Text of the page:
Child custody and parenting time

When you separate from your child’s other parent, you need a parenting plan. Sometimes parents can agree to a parenting plan. Other times they need the help of the court to come up with a plan.

What is a parenting plan?

Parenting plans have orders about child custody and parenting time, also called visitation. Your parenting plan should describe:

  • How to care for your children
  • Where they will live
  • When they will see each parent
Parenting plans must be in the best interest of your children.

Until you have a court order, both parents have the same rights. This means that both of you can make decisions about your children. No parent has any more rights to have the children in their care than the other.  

If you or your child have been abused by the other parent, 

special laws apply to your case.
 

Child custody

Child custody refers to the rights and responsibilities of the parents for taking care of the children. There are two types: 

  • Legal custody: who makes important decisions for your children (like health care, education, welfare). 

  • Physical custody: who your children live with most of the time. 

Legal and physical custody can be shared (joint) or only to one parent (sole)

Joint legal custody: both parents share the rights and responsibilities for making important decisions about the children. 

Sole legal custody: only one parent has this right and responsibility. 

  • ExampleS of important decisions
    • School or childcare 
    • Religious activities  
    • Psychiatric, psychological, or other mental health counseling or therapy needs 
    • Doctor, dentist, orthodontist, or other medical care (except in emergency situations) 
    • Sports, summer camp, vacation, or extracurricular activities 
    • Travel 

Parenting time

Types of parenting time orders

Parenting time (or visitation) can be open, with a schedule, supervised, or none. There are 4 main types of parenting time orders: 

With a schedule

Often, it helps parents and children to have a set schedule with the dates and times that the children will be with each parent. The schedule can include holidays, special occasions (like birthdays, mother's day, father's day, and other important dates for the family), and vacations.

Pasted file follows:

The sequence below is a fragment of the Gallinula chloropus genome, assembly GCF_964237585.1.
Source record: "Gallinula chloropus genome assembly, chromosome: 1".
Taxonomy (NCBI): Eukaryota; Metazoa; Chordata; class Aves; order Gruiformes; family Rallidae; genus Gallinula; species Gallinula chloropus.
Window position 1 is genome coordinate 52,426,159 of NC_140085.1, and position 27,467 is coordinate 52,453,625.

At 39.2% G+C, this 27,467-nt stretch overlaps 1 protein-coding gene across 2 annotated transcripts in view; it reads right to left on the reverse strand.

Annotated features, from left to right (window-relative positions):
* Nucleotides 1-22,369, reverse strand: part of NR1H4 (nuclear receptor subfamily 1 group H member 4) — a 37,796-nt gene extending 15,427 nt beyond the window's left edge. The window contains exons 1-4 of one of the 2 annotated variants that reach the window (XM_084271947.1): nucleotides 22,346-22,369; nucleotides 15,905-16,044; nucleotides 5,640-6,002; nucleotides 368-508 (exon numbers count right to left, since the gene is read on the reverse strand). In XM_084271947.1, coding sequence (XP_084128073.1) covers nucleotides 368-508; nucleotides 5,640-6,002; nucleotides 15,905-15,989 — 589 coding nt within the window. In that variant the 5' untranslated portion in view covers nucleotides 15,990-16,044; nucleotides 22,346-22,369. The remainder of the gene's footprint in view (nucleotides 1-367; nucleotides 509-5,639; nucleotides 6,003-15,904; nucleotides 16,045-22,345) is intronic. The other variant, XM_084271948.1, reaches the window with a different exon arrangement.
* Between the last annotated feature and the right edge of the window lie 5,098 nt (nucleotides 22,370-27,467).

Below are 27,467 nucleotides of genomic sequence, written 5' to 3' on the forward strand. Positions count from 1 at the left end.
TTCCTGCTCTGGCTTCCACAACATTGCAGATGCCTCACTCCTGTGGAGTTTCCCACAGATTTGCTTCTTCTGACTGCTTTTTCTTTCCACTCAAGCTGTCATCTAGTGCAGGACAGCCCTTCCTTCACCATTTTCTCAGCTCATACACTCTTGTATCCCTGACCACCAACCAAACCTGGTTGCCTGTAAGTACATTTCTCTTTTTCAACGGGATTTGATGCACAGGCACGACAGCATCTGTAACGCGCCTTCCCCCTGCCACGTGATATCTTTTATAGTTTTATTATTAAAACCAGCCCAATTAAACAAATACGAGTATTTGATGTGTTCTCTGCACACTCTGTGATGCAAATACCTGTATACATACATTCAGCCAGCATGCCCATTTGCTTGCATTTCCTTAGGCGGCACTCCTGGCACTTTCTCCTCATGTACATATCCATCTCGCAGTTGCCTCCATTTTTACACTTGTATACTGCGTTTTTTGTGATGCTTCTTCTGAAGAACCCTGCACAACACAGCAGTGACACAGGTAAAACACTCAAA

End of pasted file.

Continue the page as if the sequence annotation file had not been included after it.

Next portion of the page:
Reasonable

These orders are open-ended. They allow the parents to work it out between them. This type of plan can work if parents get along very well, can be flexible, and communicate well. But, if you disagree, not having a set schedule can create problems. 

Supervised

This is used when there are concerns about the children’s safety and well-being. The visits with the other parent are supervised by you, another adult, or a professional agency. It is sometimes used when a child and a parent need time to become more familiar with each other, like if a parent has not seen their child in a long time and both need to slowly get to know each other again. Find more information on supervised visitation

No visitation

It is used when visiting with a parent, even if supervised, would be physically or emotionally harmful to the children.  

Determining what's in the best interest of your child

If you and the other parent can't agree on a parenting plan, then you will have to ask a judge to decide. To decide what is best for a child, the judge considers: 

  • The age and health of the child

  • The emotional ties between the parents and the child

  • The child’s ties to school, home, and their community

  • The ability of each parent to care for the child

  • Any history of family violence 

  • Any regular and ongoing substance abuse by either parent

Then, the judge decides based on what's in the best interest of your child.